Nicolas a 21 year-old Titanic enthusiast from France. He’s graduating with a master’s degree in French contemporary literature, and has a degree in English. His hobbies in period styles, and touching up photographs allow him to master some features of GIMP (a free and open-source alternative to Photoshop), which he uses to create accurate historical textures for the game, from the original upholstery patterns on the seats in the Reception room or in the cabins to «Notice» signs on the decks of the ship, and much more.
His passion for the Titanic started more than 15 years ago, when his 16-year-old cousin, who was crazy about Leonardo DiCaprio as the James Cameron’s film was coming out, told him of this ship which sank during its maiden voyage. He fell in love with the ship instantly and his passion got worse when he saw artifacts retrieved from the wreck in Paris in 2003. Nicolas fed his passion by doing a lot of research on the internet and by buying many books about the ship. He joined the Facebook community in 2009, and started to work on the "Titanic Walkthrough Project" by Clément d’Esparbès and to interact with Titanic specialists, before finally joining the "Titanic Honor and Glory" project during the spring of 2012.
Born in Argentina and now living in Spain, Tomás Tonon is 22 year old student of graphic design, specifically "graphic design 2.0", where new technologies pass the baton in this career tradition. With these studies he can cover a large area of knowledge, from VF or 3D modeling to corporate identity and advertising.
Tomás decided to do his final project on the Titanic, having studied the ship for a long time. He wants to build a model of the ship with a new and radical technique in the world of modeling; 3D printing. Part of his project will be the study of this "new" technology in the domestic sphere, the advantages for the casual and professional user.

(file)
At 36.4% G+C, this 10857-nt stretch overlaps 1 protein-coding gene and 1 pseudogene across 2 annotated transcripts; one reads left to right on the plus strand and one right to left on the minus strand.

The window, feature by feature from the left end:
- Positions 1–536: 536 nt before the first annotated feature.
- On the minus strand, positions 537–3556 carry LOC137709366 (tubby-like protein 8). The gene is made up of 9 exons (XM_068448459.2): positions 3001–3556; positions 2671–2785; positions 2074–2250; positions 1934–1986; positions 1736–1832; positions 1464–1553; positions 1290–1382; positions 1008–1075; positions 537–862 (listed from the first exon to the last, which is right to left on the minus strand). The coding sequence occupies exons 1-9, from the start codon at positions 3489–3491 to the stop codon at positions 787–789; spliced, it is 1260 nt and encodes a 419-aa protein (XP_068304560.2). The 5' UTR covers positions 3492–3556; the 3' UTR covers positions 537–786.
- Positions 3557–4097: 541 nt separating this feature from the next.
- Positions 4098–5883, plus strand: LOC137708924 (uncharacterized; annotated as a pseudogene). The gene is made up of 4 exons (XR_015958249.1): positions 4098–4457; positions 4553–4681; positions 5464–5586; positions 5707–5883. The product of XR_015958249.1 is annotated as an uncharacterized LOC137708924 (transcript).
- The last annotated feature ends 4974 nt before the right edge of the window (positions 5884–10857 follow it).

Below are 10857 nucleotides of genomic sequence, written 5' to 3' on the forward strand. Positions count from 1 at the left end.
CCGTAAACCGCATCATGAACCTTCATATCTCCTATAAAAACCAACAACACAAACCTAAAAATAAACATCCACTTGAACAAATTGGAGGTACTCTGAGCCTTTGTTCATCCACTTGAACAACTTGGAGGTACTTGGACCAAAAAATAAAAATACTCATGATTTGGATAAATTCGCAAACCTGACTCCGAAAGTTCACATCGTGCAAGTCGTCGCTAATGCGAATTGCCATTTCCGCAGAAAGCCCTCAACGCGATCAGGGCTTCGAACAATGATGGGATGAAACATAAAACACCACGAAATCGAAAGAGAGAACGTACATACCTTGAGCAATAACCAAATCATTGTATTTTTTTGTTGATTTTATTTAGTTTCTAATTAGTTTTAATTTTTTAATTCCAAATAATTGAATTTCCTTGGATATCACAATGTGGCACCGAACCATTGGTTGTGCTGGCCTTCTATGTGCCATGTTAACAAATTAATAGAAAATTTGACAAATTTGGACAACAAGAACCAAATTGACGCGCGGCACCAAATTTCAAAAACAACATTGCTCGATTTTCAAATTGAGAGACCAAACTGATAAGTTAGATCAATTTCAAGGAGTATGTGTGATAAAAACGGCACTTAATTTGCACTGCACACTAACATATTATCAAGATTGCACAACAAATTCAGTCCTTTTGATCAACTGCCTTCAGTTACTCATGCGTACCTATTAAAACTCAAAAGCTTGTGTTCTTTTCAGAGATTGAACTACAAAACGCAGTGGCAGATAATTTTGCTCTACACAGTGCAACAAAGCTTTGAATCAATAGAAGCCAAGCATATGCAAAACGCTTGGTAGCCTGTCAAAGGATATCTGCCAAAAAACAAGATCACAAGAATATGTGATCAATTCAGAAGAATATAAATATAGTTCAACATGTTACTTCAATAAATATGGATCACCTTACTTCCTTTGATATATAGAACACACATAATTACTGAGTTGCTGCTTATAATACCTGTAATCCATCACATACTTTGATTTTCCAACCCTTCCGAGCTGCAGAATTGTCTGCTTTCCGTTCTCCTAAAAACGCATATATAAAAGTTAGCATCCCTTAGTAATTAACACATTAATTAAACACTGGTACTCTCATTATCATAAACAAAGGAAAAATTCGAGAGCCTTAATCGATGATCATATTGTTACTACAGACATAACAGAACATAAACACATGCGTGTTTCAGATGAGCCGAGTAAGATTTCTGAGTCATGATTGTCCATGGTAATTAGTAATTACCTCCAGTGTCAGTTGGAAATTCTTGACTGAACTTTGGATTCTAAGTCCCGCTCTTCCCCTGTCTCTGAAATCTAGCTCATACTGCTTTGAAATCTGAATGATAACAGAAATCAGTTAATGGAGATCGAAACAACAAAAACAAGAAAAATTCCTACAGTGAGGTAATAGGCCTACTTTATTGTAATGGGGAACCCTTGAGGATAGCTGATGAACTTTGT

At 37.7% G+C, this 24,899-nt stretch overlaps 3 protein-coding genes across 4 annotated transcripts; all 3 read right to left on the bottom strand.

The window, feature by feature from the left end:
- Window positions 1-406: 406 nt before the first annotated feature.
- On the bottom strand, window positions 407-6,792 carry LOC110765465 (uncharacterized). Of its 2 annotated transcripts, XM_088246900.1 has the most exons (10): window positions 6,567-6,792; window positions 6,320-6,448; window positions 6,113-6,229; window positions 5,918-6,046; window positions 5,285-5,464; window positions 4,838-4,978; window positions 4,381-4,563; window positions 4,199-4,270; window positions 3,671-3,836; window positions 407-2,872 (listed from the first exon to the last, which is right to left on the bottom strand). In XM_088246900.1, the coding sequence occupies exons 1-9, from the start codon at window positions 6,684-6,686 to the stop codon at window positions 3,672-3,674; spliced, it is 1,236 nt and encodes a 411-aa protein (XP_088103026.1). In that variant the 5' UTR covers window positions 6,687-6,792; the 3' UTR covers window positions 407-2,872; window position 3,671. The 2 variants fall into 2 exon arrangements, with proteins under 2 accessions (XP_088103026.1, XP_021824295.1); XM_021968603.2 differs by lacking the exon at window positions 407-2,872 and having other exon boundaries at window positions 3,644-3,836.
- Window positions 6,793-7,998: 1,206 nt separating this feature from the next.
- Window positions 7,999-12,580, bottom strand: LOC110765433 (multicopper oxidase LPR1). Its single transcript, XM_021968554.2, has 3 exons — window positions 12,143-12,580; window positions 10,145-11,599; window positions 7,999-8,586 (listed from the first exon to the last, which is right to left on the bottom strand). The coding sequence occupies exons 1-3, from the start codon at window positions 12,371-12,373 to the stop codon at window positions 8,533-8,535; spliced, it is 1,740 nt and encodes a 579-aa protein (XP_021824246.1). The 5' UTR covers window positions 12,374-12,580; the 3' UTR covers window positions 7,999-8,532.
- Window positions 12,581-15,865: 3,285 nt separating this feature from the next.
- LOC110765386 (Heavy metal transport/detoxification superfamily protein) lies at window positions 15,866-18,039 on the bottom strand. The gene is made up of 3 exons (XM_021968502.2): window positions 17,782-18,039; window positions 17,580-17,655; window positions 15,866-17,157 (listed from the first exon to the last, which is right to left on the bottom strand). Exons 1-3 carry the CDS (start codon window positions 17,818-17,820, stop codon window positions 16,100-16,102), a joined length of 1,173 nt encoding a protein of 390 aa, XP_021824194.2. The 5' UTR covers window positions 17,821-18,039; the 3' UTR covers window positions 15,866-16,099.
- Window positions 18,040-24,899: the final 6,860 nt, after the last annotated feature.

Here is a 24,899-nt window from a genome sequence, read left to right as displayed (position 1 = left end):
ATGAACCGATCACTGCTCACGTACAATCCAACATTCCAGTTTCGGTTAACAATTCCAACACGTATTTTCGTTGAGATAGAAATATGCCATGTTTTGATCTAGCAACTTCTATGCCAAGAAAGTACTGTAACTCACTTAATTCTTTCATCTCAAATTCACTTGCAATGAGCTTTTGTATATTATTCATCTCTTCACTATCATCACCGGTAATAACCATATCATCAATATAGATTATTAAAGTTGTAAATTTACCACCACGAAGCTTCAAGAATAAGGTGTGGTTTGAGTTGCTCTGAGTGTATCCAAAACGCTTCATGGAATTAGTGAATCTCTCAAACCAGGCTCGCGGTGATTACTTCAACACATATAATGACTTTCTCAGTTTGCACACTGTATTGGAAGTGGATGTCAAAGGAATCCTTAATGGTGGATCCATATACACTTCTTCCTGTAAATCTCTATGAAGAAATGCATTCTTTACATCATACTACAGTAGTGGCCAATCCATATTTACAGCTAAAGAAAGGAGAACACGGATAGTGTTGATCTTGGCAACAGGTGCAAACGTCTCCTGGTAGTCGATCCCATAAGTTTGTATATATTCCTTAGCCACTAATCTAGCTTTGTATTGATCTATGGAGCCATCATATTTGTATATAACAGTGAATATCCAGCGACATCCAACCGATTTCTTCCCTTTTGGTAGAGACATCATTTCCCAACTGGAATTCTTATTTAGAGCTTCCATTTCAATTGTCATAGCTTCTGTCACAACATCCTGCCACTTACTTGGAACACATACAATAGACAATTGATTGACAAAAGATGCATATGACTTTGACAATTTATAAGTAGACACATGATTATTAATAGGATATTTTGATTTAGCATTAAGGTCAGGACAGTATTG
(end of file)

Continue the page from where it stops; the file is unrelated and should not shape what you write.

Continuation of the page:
Tomás has been passionate about the Titanic since he was little. Titanic's incredible story, the personalities who traveled on her, and the ship, an incredible masterpiece built almost "by hand". A story that, according to Tomás, has something that captivates people, a romanticism that can't be explained.
It only took a moment for Anthony Casalena to become enthralled by the intricacies of orchestral music, and how accurately it could convey a particular emotion. He promptly began cultivating his new passion through classical piano training and by 17 had immersed himself into a wide range of genres. At 22, he furthered his education at the SAE Institute of New York and upon graduation has produced an extensive portfolio of pieces for advertising, game, and film.
Like many young people, Anthony was also intrigued by the story of the Titanic, even writing a speech on the topic while in primary school. 20 years later he is pleased to be given the opportunity to score the music for the modern video game.
Being involved with a team whose vocation is to give fans and enthusiasts a life-like experience is an honor. He will put forth his greatest efforts in trying to capture the gargantuan ship’s decor with music and enliven all of the game’s advocates.
Matthew is a 20 year old artist from Toronto, Canada who specializes in Drawing and Painting and Digital Media. His reoccurring themes in his work include shipwrecks, disasters, murder mysteries and Victorian/Edwardian architecture. He first became acquainted with the story of the Titanic after watching the 1981 cult movie Time Bandits by Terry Gilliam that had a brief comedic sequence involving the ill-fated ship. That little celluloid moment peaked his interest for later on when James Cameron’s epic blockbuster came out in 1998 and from then on, Matt has an undying fetish for the ship since. For Titanic’s 100th Anniversary, Matt held his first successful solo exhibition at the Arts & Letters Club of Toronto where he displayed 85 individual works depicting the disaster.
His involvement in "Honor & Glory" is to recreate the Romanticized landscape and portraits that graced the 5 decks of Titanic’s Grand Staircase. As the actual paintings were lost with the ship, Matt researched the Olympic’s recovered artworks that had been used to furnish a boardroom in Haltwhistle. From observing these paintings, Matt then recreated his own renditions to be used for the computer game. (He even included a self-portrait for one!)